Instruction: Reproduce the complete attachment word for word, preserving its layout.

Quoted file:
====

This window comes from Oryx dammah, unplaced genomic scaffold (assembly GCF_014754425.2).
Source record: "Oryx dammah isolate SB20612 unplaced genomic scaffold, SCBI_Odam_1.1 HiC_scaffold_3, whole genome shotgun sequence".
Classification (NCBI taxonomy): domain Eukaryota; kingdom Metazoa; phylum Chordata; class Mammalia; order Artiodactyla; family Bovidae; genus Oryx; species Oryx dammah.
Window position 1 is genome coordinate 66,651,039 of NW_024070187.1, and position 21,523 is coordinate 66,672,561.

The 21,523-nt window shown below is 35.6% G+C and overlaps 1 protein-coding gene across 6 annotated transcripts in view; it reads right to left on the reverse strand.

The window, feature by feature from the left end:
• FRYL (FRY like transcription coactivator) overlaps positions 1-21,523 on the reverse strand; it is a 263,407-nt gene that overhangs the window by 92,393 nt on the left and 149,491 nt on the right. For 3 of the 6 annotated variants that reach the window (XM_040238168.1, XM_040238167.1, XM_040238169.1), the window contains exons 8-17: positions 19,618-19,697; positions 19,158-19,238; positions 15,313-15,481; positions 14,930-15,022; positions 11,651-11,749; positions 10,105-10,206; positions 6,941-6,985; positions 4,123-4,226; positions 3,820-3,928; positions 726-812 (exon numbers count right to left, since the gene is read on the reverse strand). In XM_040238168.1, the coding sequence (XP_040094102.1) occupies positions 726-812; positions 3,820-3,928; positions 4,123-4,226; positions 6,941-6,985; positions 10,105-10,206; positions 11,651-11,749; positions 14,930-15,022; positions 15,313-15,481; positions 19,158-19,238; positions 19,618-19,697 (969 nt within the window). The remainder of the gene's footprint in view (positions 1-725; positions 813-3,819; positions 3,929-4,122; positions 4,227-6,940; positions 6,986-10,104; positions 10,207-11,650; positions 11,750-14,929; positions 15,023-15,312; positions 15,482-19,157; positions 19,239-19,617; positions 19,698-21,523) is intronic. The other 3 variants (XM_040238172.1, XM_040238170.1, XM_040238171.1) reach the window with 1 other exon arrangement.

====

This window comes from Oryx dammah, unplaced genomic scaffold (assembly GCF_014754425.2).
Source record: "Oryx dammah isolate SB20612 unplaced genomic scaffold, SCBI_Odam_1.1 HiC_scaffold_3, whole genome shotgun sequence".
Classification (NCBI taxonomy): domain Eukaryota; kingdom Metazoa; phylum Chordata; class Mammalia; order Artiodactyla; family Bovidae; genus Oryx; species Oryx dammah.
Window position 1 is genome coordinate 66,651,039 of NW_024070187.1, and position 21,523 is coordinate 66,672,561.

The 21,523-nt window shown below is 35.6% G+C and overlaps 1 protein-coding gene across 6 annotated transcripts in view; it reads right to left on the reverse strand.

The window, feature by feature from the left end:
• FRYL (FRY like transcription coactivator) overlaps positions 1-21,523 on the reverse strand; it is a 263,407-nt gene that overhangs the window by 92,393 nt on the left and 149,491 nt on the right. For 3 of the 6 annotated variants that reach the window (XM_040238168.1, XM_040238167.1, XM_040238169.1), the window contains exons 8-17: positions 19,618-19,697; positions 19,158-19,238; positions 15,313-15,481; positions 14,930-15,022; positions 11,651-11,749; positions 10,105-10,206; positions 6,941-6,985; positions 4,123-4,226; positions 3,820-3,928; positions 726-812 (exon numbers count right to left, since the gene is read on the reverse strand). In XM_040238168.1, the coding sequence (XP_040094102.1) occupies positions 726-812; positions 3,820-3,928; positions 4,123-4,226; positions 6,941-6,985; positions 10,105-10,206; positions 11,651-11,749; positions 14,930-15,022; positions 15,313-15,481; positions 19,158-19,238; positions 19,618-19,697 (969 nt within the window). The remainder of the gene's footprint in view (positions 1-725; positions 813-3,819; positions 3,929-4,122; positions 4,227-6,940; positions 6,986-10,104; positions 10,207-11,650; positions 11,750-14,929; positions 15,023-15,312; positions 15,482-19,157; positions 19,239-19,617; positions 19,698-21,523) is intronic. The other 3 variants (XM_040238172.1, XM_040238170.1, XM_040238171.1) reach the window with 1 other exon arrangement.